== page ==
Call For Action: Top Car Mistakes in Snow

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MENTOR, Ohio --

We all have the potential to make costly mistakes behind the wheel when the snow begins to fall. Joe Severini, a Certified Master Technician from Auto Experts in Mentor, said a little care would keep us on the road without incurring unnecessary expense.

Severini said one of the biggest mistakes motorists make is using their windshield wipers when they are buried under snow.

“There’s too much weight on the wipers,” said Severini, explaining that wipers aren’t meant to push anything more heavy than rainfall.

“Wipers have a little motor and a linkage system called a transmission, that’s all made out of plastic. Any kind of weight on those wipers, you try to turn them on with a lot of weight on then that little transmission can’t take that kind of pressure,” he said.

Severini recommended leaving the wipers standing up if snow is in the forecast.

“You can just come by and scrape your window clean, put your wipers down, you’re good to go,” he said.

Severini said extremely low temperatures will zap a battery.  Any mechanic could do a simple test that would show how much life was left in a battery.

“Cold Cranking Amps is the ability of the battery to start a vehicle at zero degrees,” he said.

Severini said a good battery should give a motorist 600 Cold Cranking Amps or CCAs early in its life, and should last about five or six years. He said a battery should be replaced when it’s about 40% low on CCAs. The good news is a dying battery tends to give off warning signs before it goes.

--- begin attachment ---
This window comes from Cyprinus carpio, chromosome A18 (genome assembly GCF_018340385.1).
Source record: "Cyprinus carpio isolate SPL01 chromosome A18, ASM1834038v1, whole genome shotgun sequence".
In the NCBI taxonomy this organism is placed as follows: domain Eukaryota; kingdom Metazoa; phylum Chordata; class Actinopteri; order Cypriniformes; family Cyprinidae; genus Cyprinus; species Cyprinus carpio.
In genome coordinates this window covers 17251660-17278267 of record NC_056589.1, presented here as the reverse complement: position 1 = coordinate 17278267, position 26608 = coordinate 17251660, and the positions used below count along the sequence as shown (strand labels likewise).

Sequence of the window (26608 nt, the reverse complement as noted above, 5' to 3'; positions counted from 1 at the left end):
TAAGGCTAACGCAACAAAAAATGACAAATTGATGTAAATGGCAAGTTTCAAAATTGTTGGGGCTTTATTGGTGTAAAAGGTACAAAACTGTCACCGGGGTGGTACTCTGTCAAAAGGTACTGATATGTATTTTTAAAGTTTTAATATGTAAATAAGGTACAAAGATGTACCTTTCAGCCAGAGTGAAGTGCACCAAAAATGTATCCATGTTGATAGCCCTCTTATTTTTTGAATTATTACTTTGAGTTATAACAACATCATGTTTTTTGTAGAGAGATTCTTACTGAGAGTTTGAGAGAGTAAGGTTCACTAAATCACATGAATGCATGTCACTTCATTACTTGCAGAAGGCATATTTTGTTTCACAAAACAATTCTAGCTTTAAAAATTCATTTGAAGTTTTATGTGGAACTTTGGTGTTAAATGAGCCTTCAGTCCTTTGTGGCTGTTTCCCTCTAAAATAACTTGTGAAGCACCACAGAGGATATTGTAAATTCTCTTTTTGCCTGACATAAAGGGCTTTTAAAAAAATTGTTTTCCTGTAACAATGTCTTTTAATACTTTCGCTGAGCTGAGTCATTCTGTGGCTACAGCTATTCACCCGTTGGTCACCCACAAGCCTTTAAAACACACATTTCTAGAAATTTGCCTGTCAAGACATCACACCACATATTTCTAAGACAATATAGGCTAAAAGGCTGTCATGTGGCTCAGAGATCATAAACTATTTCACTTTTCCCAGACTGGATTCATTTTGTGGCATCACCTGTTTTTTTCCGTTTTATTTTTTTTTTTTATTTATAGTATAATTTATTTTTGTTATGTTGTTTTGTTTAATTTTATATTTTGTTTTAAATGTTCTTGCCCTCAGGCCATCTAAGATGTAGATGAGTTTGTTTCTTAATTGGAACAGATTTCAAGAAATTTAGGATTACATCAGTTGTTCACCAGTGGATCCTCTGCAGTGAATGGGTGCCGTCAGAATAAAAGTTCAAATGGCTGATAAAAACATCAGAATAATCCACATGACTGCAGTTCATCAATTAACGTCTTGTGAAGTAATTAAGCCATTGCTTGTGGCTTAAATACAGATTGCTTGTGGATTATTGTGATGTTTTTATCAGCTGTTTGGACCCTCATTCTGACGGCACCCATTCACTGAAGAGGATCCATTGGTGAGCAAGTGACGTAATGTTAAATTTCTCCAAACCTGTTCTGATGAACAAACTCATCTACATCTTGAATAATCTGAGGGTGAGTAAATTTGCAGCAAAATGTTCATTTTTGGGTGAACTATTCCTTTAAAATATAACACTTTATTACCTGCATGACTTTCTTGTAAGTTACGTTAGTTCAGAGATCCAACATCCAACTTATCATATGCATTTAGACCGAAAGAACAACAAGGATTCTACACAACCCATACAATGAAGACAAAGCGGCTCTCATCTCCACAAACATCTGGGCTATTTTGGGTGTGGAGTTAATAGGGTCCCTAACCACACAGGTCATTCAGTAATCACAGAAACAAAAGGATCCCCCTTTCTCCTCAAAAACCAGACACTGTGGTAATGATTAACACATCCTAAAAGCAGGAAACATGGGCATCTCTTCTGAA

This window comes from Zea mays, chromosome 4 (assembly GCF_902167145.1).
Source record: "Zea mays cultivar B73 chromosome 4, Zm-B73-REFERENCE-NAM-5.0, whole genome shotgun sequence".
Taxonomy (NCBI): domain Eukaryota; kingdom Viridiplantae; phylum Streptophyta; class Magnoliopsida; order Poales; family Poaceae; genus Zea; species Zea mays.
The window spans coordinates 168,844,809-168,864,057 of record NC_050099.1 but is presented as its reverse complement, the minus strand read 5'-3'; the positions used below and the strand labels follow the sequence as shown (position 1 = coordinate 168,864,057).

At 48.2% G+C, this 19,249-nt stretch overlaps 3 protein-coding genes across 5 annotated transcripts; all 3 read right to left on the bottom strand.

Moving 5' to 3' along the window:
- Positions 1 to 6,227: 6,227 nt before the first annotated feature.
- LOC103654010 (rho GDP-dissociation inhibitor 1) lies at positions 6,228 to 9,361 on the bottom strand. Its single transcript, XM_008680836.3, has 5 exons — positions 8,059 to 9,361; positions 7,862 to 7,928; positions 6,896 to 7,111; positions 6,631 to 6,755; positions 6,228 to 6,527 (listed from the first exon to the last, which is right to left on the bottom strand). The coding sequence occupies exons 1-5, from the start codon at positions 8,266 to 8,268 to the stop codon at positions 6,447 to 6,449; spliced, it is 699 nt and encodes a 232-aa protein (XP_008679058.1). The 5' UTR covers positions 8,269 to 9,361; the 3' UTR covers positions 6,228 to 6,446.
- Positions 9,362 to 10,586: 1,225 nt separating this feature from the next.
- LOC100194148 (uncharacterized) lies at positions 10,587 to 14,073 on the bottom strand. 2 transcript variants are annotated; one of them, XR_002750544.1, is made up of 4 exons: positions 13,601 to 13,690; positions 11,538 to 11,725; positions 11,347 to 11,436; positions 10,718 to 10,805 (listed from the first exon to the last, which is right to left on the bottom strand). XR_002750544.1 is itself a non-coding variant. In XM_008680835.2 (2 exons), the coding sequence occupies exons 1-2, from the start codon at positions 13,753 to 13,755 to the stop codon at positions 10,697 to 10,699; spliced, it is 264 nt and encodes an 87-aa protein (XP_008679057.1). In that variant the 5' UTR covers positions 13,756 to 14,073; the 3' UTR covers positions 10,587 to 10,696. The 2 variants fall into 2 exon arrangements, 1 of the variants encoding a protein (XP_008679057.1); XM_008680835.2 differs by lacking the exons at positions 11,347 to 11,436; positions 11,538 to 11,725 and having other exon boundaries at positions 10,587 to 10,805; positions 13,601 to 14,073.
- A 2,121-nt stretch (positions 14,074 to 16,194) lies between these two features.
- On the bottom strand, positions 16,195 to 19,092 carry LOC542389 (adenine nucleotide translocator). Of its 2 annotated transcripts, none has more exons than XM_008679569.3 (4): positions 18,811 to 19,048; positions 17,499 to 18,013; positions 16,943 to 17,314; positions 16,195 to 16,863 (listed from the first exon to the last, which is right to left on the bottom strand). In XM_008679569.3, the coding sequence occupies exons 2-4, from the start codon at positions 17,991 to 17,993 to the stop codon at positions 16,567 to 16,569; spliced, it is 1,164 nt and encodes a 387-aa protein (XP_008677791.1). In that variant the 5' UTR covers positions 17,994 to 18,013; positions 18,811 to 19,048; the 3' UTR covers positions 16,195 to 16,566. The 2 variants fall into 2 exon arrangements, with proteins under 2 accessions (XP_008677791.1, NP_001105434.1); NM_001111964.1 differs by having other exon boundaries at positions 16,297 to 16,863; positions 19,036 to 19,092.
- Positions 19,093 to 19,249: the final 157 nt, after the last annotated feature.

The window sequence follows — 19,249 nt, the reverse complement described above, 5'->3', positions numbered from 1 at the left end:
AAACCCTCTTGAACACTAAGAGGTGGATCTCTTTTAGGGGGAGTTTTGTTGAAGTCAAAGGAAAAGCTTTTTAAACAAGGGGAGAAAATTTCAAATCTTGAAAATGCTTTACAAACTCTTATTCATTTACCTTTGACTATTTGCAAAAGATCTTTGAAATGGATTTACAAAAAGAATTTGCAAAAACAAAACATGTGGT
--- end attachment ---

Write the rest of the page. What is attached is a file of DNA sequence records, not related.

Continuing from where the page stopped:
“You’ll start hearing it crank a little slow and think to yourself, 'There’s something not right there,' that’s usually a good sign your battery is done.”

Severini also said motorists can’t afford to ignore a throaty rumble coming from the front of the car. It’s an indication of a leaky exhaust, and it's nothing to mess with in cold temperatures when the windows are rolled up tight.

“You’ll get hot gasses rising up, and it mixes with the fresh air intake for the heater, and that will send carbon monoxide gas into the inside of your car, and that can be very bad for you,” he said.

Finally, if you value a heater in cold weather, Severini recommends you check your antifreeze. If it has what he describes as a chalky, milk-shaky consistency, it needs to be changed, but the CMT recommended motorists not do the work themselves to prevent air pockets from forming.

“An air pocket will cause you to lose your heat--it can cause you to overheat. You don’t have that cooling system properly filled,” he said.

It's advice that should keep your cold-hard cash in your warm and toasty pocket.

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